If people are not cycling in Amsterdam, they take the tram. The tram is a really convenient, fast and save transport method. From Amsterdam Central Station many trams depart to other parts of the city. The GVB (public transport company) is increasing its accessibility, for people with disabilities, people with less mobility, people with baby buggies and people with heavy bags. New buses and trams increasingly have entrances on street level and space for wheelchairs and baby buggies. Older trams are less accessible for people in a wheelchair and other users that need better access. The older trams that are accessible have a ITS symbol at the accessible entrance. ITS is the International Accessibility Symbol.
The old trams
In Amsterdam you will notice different kind of trams. The older type trams are not all accessible. If they are accessible it has the pink ITS symbol at the accessible entrance. The non-accessible trams have high entrances with stairs and have narrow paths inside the tram. Some are also multileveled inside. The entrances and exits do not fit the platform level of the tram stops. The GVB developed maps and schedules which indicate the accessible stops and accessible tram routes. Currently the maps are only available online in Dutch but when you arrive in Amsterdam you can pick up an English version at the GVB service desk, which is situated opposite to the South side of the station.
The new trams
The new trams are increasingly accessible. The entrances are wider and low without stairs. The accessible entrance is situated in the middle of the tram and has a special spot for a wheelchair, walker or stroller. The spot is marked with a sign on the inside of the tram. Wheelchairs are prioritized over prams. Apart for a wheelchair accessible spot, the trams also have seats for people who are less mobile. The trams are on one level (not multileveled) and also offer accessibility service for people with hearing or sight impairments. The next tram stop is shown on the multiple displays in the tram and is broadcasted. The stop buttons have braille.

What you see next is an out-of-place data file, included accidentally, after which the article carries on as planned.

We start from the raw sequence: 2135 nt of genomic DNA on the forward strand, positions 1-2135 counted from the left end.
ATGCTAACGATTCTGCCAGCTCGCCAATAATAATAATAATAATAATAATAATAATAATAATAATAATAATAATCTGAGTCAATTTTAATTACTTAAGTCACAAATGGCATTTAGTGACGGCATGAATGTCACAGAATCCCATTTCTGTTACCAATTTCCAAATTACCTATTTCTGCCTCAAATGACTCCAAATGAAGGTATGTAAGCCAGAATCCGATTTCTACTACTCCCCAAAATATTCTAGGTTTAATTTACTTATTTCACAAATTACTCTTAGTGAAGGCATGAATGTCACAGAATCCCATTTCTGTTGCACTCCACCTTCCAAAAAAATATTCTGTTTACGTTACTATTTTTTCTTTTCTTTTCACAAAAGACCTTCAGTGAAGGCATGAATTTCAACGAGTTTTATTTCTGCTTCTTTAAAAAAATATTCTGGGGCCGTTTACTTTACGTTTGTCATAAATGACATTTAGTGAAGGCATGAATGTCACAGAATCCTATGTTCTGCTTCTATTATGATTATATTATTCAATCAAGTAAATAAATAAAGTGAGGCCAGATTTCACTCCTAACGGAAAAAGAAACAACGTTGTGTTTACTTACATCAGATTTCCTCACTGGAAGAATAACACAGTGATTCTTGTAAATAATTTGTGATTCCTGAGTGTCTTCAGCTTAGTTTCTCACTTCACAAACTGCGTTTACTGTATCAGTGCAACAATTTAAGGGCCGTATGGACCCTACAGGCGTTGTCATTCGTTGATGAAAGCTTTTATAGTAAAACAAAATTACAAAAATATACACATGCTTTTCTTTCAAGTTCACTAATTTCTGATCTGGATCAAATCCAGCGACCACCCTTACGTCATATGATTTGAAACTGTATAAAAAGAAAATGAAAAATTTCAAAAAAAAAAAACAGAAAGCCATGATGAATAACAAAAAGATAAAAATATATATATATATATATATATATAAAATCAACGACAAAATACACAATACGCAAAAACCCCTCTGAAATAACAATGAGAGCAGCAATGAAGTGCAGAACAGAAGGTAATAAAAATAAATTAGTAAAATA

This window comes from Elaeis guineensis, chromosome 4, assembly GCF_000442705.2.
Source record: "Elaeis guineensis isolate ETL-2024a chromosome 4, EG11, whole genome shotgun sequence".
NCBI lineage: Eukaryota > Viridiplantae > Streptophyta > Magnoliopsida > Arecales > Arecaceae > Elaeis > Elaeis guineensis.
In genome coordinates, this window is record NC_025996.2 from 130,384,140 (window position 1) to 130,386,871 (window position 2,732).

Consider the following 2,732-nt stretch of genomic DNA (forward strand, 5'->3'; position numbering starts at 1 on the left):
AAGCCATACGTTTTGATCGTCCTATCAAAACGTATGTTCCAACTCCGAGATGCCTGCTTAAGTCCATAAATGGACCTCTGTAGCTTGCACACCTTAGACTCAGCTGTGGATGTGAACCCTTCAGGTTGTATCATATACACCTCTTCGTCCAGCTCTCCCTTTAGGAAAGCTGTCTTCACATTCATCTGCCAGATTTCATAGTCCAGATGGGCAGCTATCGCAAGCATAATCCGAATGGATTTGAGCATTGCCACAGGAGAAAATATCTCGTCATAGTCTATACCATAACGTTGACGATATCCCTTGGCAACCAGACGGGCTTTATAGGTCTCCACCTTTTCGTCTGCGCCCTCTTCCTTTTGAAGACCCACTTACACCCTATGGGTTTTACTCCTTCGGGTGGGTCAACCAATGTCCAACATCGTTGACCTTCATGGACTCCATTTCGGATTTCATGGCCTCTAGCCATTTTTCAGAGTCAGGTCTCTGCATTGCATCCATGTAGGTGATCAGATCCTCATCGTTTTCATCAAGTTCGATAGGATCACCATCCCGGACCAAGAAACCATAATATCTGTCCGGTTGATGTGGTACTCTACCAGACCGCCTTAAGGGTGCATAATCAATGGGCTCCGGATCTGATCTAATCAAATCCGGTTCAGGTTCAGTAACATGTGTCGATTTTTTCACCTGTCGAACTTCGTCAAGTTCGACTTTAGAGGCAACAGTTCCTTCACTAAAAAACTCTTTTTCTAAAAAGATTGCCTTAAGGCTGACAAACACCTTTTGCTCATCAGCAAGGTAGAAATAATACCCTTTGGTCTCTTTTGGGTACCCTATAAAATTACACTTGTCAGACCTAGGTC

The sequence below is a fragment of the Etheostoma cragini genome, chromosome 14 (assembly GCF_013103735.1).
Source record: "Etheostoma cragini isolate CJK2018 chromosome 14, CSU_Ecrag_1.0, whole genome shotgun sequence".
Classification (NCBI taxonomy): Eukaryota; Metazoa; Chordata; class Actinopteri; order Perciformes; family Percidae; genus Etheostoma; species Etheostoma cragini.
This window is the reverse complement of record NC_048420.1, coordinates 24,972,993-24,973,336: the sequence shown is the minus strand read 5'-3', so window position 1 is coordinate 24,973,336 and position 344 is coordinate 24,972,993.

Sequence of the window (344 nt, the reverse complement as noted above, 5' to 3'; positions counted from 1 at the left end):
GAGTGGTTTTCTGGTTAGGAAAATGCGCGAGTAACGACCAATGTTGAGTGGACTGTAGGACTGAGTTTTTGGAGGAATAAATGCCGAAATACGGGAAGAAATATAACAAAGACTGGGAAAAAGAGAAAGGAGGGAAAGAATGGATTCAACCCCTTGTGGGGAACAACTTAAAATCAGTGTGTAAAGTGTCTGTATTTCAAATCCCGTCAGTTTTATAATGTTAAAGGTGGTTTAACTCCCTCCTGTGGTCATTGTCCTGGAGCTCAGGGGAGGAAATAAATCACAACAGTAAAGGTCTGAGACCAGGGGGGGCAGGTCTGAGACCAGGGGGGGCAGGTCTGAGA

The network map is displayed in the tram and at the tram stops. It is available online and at the GVB Tickets and Info desk. The network map indicates which tram stops are accessible.
The tram stops that have accessible platforms on both sides of the tram track show a black dot;
The tram stops that have an accessible platform on one side of the tram track show a half black dot;
The tram stops that have no accessible platform show a white dot.
The time tables in the tram stops also show which platforms of that route are accessible. If a certain time on the time schedule shows a red A behind it, this means that an old tram is used for this route and it's most probably not wheelchair accessible. This webpage on the GVB website explains about the regulations for bicycles, strollers and wheelchair users on public transport.
The majority of trams go every 10 to 15 minutes. In the evenings the trams go less often and in the weekends the schedule is different. Most trams run from 07:00 AM until between 12:30 AM.
1 hour: €2,90
24 hours (1 day): €7,50
48 hours (2 days): €12,50
72 hours (3 days): €17,-
96 hours (4 days): €22,-
120 hours (5 days): €27,-
144 hours (6 days): €31,-
168 hours (7 days): €34,-
The tickets can be bought at the GVB Ticket and Info desk or in the tram with the conductor. If you stay for more than 3 days, it can be convenient to buy the public transport Chipcard (OV-Chipkaart). This card can be used in the tram, bus, metro and train